The ANWR issue is the same, but the stakes have changed.
Almost a year has passed since the US Senate first voted 51-49 in favour of a budget that included language to allow drilling for oil in the coastal plain of the Arctic National Wildlife Refuge.
The budget was batted back and forth between the US Senate and the House of Representatives. Amendments were made. Ultimately, ANWR was excluded.
Now, it’s back in play again.
Thursday, the US Senate voted 51-49 once again in favour of a 2007 budget laced with words to allow drilling in ANWR, breathing new life into the development-preservation debate.
“One of the senators said it’s like the movie Groundhog Day, when the same thing keeps happening year after year after year, dealing with the same issue,” said Joe Linklater, Vuntut Gwitchin chief.
His people subsist on the Porcupine caribou herd that migrates in and out of ANWR and births its calves on the targeted plain.
“Basically, the stage we are at now is that the Senate has made its decision to pass its version of the budget,” Linklater said Tuesday.
“There have to be different votes on the budget in terms of getting it to the president’s desk, and the president makes the final decision on whether he wants to accept it or veto it.”
However, the stakes are higher this time.
“What may be different is that this is the president’s last term,” said Linklater, who visited Washington DC to lobby against ANWR drilling before the recent Senate vote.
Many in Congress and in the Republican Party are losing confidence in the Iraq war and with George W. Bush, especially following his handling of the Hurricane Katrina disaster in New Orleans last fall, noted Linklater.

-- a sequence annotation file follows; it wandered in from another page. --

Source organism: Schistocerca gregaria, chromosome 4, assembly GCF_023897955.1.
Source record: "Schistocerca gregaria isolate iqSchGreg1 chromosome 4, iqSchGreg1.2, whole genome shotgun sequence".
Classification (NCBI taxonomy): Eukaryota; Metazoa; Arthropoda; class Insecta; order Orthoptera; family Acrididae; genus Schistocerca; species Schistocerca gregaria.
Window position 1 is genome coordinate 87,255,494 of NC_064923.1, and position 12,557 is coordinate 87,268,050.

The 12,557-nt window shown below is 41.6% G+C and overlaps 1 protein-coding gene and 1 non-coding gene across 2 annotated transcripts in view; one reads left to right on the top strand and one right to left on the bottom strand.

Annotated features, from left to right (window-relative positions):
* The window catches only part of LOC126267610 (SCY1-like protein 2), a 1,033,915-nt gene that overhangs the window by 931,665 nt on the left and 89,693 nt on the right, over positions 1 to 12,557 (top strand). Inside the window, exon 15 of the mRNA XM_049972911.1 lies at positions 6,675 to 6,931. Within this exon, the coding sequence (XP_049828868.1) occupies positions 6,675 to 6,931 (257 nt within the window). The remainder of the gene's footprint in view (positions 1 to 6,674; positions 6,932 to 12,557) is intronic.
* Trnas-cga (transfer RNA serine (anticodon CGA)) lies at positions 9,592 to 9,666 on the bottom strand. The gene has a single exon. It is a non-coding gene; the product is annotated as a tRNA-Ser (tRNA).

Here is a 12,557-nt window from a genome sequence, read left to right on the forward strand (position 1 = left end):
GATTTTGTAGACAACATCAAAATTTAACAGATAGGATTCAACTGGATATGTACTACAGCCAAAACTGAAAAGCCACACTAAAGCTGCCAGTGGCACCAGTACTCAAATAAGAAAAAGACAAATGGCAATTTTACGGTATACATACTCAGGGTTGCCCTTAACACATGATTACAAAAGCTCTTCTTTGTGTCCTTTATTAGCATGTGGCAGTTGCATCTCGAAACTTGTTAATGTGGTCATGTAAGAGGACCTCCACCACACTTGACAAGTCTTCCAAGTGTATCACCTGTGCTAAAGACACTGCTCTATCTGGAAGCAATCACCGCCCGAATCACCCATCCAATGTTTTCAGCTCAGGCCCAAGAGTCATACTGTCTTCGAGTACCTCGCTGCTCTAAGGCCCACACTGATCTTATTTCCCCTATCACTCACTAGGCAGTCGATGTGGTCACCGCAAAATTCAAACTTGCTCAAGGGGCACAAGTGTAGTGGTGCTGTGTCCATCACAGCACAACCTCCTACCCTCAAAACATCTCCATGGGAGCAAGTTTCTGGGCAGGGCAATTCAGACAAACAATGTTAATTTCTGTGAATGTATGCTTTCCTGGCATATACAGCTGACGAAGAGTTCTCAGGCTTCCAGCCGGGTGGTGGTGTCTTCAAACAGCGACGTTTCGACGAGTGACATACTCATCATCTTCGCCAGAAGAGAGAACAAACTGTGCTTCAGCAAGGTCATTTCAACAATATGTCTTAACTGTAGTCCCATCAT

“(Bush) was able to apply a lot more pressure in his first term.
“In this term, he can’t apply the pressure to the same extent, so those senators who were sitting on the fence now have a little more room to pay attention to their constituents, the majority of whom support protection of (ANWR).”
Many senators also face re-election in the fall, and are more likely to oppose Bush, he added.
“This whole Arctic refuge issue is a legacy issue, if you stood up and fought for protection of the refuge or you stood up and fought hard for development of the refuge.
“These days, the environmental movement is very strong because people are seeing their environment destroyed around them, and they don’t want that to happen anymore.”
However, several key senators who have supported protection of ANWR in the past changed their votes last week.
Three Republican senators who normally oppose ANWR drilling — Olympia Snowe, John McCain and Gordon Smith — voted in favour of the budget.
Mary Landrieu was the only Democrat to vote with them, said Yukon MP Larry Bagnell.
“It was especially disappointing that potential presidential candidate Senator McCain, who came to the Yukon and I had toured in my car, voted for this budget resolution,” Bagnell said in an interview.
“He had heard my impassioned speech against drilling at the Whitehorse banquet.”
The vote swings are strange, considering the anticipated $4 billion from ANWR oil won’t do much to reduce more than $8 trillion the US owes in national debt, said Linklater.
Recently, the largest oil spill in the history of Prudhoe Bay leaked from the Trans-Alaska pipeline because the infrastructure was old and rusted, said Linklater.
Such catastrophes must be weighed against arguments like reducing US dependency on foreign oil.
“It just doesn’t make economic sense to go in there and drill for oil that you won’t be able to get out for 10 years because you’ll have to build up all this infrastructure,” said Linklater.